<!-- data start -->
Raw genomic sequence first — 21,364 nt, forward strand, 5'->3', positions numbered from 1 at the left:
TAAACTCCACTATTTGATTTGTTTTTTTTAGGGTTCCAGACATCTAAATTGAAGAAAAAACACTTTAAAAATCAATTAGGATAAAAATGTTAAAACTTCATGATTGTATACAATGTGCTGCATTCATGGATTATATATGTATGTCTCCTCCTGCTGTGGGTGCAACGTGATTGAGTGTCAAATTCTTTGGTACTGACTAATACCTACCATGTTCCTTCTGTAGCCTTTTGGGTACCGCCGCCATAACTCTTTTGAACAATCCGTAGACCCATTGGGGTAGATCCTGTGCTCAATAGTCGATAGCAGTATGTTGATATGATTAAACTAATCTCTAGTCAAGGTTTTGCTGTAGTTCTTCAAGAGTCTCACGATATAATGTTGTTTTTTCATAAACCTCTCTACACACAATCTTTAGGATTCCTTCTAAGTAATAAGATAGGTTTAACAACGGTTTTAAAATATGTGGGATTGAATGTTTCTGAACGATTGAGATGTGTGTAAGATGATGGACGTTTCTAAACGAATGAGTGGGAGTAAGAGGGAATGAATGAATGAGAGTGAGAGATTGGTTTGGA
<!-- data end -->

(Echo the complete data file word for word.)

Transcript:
Raw genomic sequence first — 21,364 nt, forward strand, 5'->3', positions numbered from 1 at the left:
TAAACTCCACTATTTGATTTGTTTTTTTTAGGGTTCCAGACATCTAAATTGAAGAAAAAACACTTTAAAAATCAATTAGGATAAAAATGTTAAAACTTCATGATTGTATACAATGTGCTGCATTCATGGATTATATATGTATGTCTCCTCCTGCTGTGGGTGCAACGTGATTGAGTGTCAAATTCTTTGGTACTGACTAATACCTACCATGTTCCTTCTGTAGCCTTTTGGGTACCGCCGCCATAACTCTTTTGAACAATCCGTAGACCCATTGGGGTAGATCCTGTGCTCAATAGTCGATAGCAGTATGTTGATATGATTAAACTAATCTCTAGTCAAGGTTTTGCTGTAGTTCTTCAAGAGTCTCACGATATAATGTTGTTTTTTCATAAACCTCTCTACACACAATCTTTAGGATTCCTTCTAAGTAATAAGATAGGTTTAACAACGGTTTTAAAATATGTGGGATTGAATGTTTCTGAACGATTGAGATGTGTGTAAGATGATGGACGTTTCTAAACGAATGAGTGGGAGTAAGAGGGAATGAATGAATGAGAGTGAGAGATTGGTTTGGA